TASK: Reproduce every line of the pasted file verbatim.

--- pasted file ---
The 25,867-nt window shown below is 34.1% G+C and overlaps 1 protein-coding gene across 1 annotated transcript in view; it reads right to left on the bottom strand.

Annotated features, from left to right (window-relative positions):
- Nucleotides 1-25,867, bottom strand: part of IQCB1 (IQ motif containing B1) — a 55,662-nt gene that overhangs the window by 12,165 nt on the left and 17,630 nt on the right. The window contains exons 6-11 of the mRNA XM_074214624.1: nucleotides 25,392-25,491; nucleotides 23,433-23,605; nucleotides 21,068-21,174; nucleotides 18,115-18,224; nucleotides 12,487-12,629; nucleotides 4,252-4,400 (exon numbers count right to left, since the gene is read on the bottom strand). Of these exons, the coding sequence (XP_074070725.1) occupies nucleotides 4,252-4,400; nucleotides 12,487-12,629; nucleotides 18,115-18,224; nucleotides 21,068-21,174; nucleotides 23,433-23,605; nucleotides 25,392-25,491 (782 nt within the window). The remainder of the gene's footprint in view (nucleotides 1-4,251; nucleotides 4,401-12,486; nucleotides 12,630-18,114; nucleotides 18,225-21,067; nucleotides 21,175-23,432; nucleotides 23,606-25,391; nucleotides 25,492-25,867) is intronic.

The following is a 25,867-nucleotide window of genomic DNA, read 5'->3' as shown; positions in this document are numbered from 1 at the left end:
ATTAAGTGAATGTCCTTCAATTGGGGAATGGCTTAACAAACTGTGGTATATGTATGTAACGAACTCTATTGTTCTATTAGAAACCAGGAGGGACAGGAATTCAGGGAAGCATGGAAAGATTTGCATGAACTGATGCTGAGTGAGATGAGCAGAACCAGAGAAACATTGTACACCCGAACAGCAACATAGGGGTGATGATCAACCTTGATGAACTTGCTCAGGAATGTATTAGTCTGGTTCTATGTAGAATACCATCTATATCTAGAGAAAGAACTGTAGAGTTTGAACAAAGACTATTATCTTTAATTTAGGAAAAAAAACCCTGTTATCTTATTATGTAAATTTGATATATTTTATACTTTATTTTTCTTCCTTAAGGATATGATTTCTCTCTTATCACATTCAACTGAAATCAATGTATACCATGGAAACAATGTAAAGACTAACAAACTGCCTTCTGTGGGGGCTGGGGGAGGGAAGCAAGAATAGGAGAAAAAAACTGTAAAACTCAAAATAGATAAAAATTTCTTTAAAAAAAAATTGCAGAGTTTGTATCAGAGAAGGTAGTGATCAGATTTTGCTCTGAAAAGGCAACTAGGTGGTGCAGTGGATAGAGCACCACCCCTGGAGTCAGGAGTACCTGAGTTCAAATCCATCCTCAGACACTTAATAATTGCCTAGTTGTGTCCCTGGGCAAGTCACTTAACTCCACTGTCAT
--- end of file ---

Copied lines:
The 25,867-nt window shown below is 34.1% G+C and overlaps 1 protein-coding gene across 1 annotated transcript in view; it reads right to left on the bottom strand.

Annotated features, from left to right (window-relative positions):
- Nucleotides 1-25,867, bottom strand: part of IQCB1 (IQ motif containing B1) — a 55,662-nt gene that overhangs the window by 12,165 nt on the left and 17,630 nt on the right. The window contains exons 6-11 of the mRNA XM_074214624.1: nucleotides 25,392-25,491; nucleotides 23,433-23,605; nucleotides 21,068-21,174; nucleotides 18,115-18,224; nucleotides 12,487-12,629; nucleotides 4,252-4,400 (exon numbers count right to left, since the gene is read on the bottom strand). Of these exons, the coding sequence (XP_074070725.1) occupies nucleotides 4,252-4,400; nucleotides 12,487-12,629; nucleotides 18,115-18,224; nucleotides 21,068-21,174; nucleotides 23,433-23,605; nucleotides 25,392-25,491 (782 nt within the window). The remainder of the gene's footprint in view (nucleotides 1-4,251; nucleotides 4,401-12,486; nucleotides 12,630-18,114; nucleotides 18,225-21,067; nucleotides 21,175-23,432; nucleotides 23,606-25,391; nucleotides 25,492-25,867) is intronic.

The following is a 25,867-nucleotide window of genomic DNA, read 5'->3' as shown; positions in this document are numbered from 1 at the left end:
ATTAAGTGAATGTCCTTCAATTGGGGAATGGCTTAACAAACTGTGGTATATGTATGTAACGAACTCTATTGTTCTATTAGAAACCAGGAGGGACAGGAATTCAGGGAAGCATGGAAAGATTTGCATGAACTGATGCTGAGTGAGATGAGCAGAACCAGAGAAACATTGTACACCCGAACAGCAACATAGGGGTGATGATCAACCTTGATGAACTTGCTCAGGAATGTATTAGTCTGGTTCTATGTAGAATACCATCTATATCTAGAGAAAGAACTGTAGAGTTTGAACAAAGACTATTATCTTTAATTTAGGAAAAAAAACCCTGTTATCTTATTATGTAAATTTGATATATTTTATACTTTATTTTTCTTCCTTAAGGATATGATTTCTCTCTTATCACATTCAACTGAAATCAATGTATACCATGGAAACAATGTAAAGACTAACAAACTGCCTTCTGTGGGGGCTGGGGGAGGGAAGCAAGAATAGGAGAAAAAAACTGTAAAACTCAAAATAGATAAAAATTTCTTTAAAAAAAAATTGCAGAGTTTGTATCAGAGAAGGTAGTGATCAGATTTTGCTCTGAAAAGGCAACTAGGTGGTGCAGTGGATAGAGCACCACCCCTGGAGTCAGGAGTACCTGAGTTCAAATCCATCCTCAGACACTTAATAATTGCCTAGTTGTGTCCCTGGGCAAGTCACTTAACTCCACTGTCAT